UNITED STATES DISTRICT COURT NORTHERN DISTRICT OF NEW YORK
June 12, 2012
CARMENCITA BRUNO, PLAINTIFF,
CITY OF SCHENECTADY, CITY OF SCHENECTADY POLICE DEP'T; THOMAS MATTICE #75, ARRESTING POLICE OFFICER; JOHN DOE #1, ARRESTING POLICE OFFICER; JANE DOE #1, INTAKE POLICE OFFICER AT STATION; JOHN DOE #2, INTAKE POLICE OFFICER AT STATION; JOHN DOE #3, POLICE OFFICER AT HOSPITAL; MICHAEL DELLAROCCO, CITY OF SCHENECTADY FIRE DEP'T CHIEF, JOHN DOE #4, CITY OF SCHENECTADY FIRE DEP'T CAPTAIN; CNTY. OF SCHENECTADY, CNTY. OF SCHENECTADY EMS DEP'T, JOHN / JANE DOE #5, EMP. OF SCHENECTADY CNTY. EMS DEP'T; VILLAGE OF SCOTIA, VILLAGE OF SCOTIA FIRE DEP'T, AND JOHN / JANE DOE, EMPS. OF VILLAGE OF SCOTIA FIRE DEP'T, DEFENDANTS.
The opinion of the court was delivered by: Glenn T. Suddaby, United States District Judge
MEMORANDUM-DECISION and ORDER
Currently before the Court, in this pro se civil rights action filed by Carmencita Bruno ("Plaintiff") against the above-captioned individuals and municipalities ("Defendants") pursuant to 42 U.S.C. § 1983 and New York State law, is the Report-Recommendation of United States Magistrate Judge Randolph F. Treece recommending that Plaintiff's Complaint be sua sponte dismissed for failure to state a claim unless she files an Amended Complaint that states a claim upon which relief can be granted. (Dkt. No. 4.) For the reasons set forth below, Magistrate Judge Treece's Report-Recommendation is adopted.
I. RELEVANT BACKGROUND
Generally, in her Complaint, Plaintiff alleges that, after emergency personnel rejected her requests for assistance in rescuing seven dogs from her burning home, an altercation ensued between Plaintiff was emergency personnel, and Plaintiff was arrested. (Dkt. No. 1.) Based on these factual allegations, and liberally construed, Plaintiff's Complaint asserts the following federal claims against Defendants: (1)Defendants used excessive force against her, (2) Defendants falsely arrested Plaintiff; (3) Defendants deprived her of property without due process; and (4) Defendant Police Department failed to implement the proper policies, customs and practices with regard to the rescuing of canine pets during emergencies. (Id.) Plaintiff also asserts the following state common law claims against Defendants: (1) false imprisonment; (2) negligence; (3) negligent supervision; (4) conversion; and (5) battery. (Id.)
By Report-Recommendation dated March 7, 2012, the Magistrate Judge Treece recommended Plaintiff's Complaint be sua sponte dismissed for failure to state a claim (due to her failure to allege facts plausibly suggesting the personal involvement of Defendants in the violations alleged), unless she files an Amended Complaint that states a claim upon which relief can be granted. (Dkt. No. 4.)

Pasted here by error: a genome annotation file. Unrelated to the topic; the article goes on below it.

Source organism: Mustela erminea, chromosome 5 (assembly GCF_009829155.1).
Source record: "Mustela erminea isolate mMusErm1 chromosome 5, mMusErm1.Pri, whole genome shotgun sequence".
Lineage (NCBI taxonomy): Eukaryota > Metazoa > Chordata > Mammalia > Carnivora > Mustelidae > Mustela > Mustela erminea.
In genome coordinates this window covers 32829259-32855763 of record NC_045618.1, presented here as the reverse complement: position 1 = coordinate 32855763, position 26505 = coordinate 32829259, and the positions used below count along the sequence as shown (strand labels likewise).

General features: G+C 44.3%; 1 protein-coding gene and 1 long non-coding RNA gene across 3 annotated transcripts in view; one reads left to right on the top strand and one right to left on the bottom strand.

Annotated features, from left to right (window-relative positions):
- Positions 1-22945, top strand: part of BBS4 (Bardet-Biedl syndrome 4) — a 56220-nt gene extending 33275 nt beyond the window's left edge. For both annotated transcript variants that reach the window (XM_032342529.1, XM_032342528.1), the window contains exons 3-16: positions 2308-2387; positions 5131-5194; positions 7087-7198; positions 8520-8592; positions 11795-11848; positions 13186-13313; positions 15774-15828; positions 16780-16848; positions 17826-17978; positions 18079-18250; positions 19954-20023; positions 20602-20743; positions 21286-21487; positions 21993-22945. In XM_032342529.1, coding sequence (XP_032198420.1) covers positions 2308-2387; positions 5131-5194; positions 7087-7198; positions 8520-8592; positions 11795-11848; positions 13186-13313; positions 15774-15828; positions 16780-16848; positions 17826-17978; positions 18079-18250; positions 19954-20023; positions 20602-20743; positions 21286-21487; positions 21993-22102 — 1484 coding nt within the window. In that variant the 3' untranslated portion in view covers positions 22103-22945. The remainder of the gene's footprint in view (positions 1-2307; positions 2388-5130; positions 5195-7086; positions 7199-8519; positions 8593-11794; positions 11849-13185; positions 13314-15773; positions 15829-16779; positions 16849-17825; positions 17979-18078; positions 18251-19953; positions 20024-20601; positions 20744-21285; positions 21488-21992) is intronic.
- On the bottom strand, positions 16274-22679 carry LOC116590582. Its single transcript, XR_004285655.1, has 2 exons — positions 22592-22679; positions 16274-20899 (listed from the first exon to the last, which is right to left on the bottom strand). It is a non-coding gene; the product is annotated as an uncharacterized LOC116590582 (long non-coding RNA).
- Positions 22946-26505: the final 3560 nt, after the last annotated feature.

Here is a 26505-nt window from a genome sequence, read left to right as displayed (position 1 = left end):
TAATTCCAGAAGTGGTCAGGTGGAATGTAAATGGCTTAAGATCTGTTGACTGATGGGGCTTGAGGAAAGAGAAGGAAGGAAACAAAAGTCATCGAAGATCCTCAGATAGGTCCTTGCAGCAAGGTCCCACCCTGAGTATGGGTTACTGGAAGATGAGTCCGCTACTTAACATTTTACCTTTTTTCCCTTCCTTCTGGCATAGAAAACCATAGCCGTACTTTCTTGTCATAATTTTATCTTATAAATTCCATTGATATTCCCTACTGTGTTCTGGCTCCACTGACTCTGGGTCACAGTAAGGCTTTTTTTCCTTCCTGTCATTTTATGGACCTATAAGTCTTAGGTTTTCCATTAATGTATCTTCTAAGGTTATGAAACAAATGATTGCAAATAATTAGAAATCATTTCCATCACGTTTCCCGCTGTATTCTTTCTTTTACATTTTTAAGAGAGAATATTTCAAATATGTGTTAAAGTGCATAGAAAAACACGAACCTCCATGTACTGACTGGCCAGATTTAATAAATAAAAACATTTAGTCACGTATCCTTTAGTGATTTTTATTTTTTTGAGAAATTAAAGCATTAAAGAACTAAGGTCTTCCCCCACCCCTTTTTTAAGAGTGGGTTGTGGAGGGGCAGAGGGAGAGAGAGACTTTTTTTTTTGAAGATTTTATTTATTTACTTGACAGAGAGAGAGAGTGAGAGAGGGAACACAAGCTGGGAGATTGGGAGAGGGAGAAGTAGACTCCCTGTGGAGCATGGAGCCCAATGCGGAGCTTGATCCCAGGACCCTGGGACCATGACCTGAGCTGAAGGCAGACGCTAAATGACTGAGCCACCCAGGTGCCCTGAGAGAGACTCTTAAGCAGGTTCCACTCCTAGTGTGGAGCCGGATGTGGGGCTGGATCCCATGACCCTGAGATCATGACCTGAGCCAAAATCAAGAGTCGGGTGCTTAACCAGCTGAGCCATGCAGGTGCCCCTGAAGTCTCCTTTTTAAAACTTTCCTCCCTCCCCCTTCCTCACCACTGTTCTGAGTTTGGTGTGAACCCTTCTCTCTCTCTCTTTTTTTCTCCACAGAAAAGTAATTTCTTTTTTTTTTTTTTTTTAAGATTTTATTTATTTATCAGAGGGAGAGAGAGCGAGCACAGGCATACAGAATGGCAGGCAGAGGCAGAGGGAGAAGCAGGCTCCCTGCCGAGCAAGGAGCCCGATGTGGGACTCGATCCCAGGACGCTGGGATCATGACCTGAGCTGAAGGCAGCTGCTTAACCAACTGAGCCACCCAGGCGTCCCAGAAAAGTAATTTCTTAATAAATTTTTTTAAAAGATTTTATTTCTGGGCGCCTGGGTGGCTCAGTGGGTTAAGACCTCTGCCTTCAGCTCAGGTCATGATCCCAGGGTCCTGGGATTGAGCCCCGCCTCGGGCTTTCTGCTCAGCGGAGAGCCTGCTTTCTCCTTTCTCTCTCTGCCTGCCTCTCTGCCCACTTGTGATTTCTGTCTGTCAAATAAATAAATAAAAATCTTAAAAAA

Despite being advised of her right to file Objections to the Report-Recommendation, Plaintiff has not done so, and the deadline for the filing of such Objections has expired. (See generally Docket Sheet.)
II. APPLICABLE LEGAL STANDARDS
A. Standard of Review Governing a Report-Recommendation When a specific objection is made to a portion of a magistrate judge's report-recommendation, the Court subjects that portion of the report-recommendation to a de novo review. Fed. R. Civ. P. 72(b)(2); 28 U.S.C. § 636(b)(1)(C). To be "specific," the objection must, with particularity, "identify  the portions of the proposed findings, recommendations, or report to which it has an objection and  the basis for the objection." N.D.N.Y. L.R. 72.1(c).*fn1
When performing such a de novo review, "[t]he judge may . . . receive further evidence. . . ." 28 U.S.C. § 636(b)(1). However, a district court will ordinarily refuse to consider evidentiary material that could have been, but was not, presented to the magistrate judge in the first instance.*fn2
When only a general objection is made to a portion of a magistrate judge's report-recommendation, the Court subjects that portion of the report-recommendation to only a clear error review. Fed. R. Civ. P. 72(b)(2),(3); Fed. R. Civ. P. 72(b), Advisory Committee Notes: 1983 Addition.*fn3 Similarly, when an objection merely reiterates the same arguments made by the objecting party in its original papers submitted to the magistrate judge, the Court subjects that portion of the report-recommendation challenged by those arguments to only a clear error review.*fn4 Finally, when no objection is made to a portion of a report-recommendation, the Court subjects that portion of the report-recommendation to only a clear error review. Fed. R. Civ. P. 72(b), Advisory Committee Notes: 1983 Addition. When performing such a "clear error" review, "the court need only satisfy itself that there is no clear error on the face of the record in order to accept the recommendation." Id.*fn5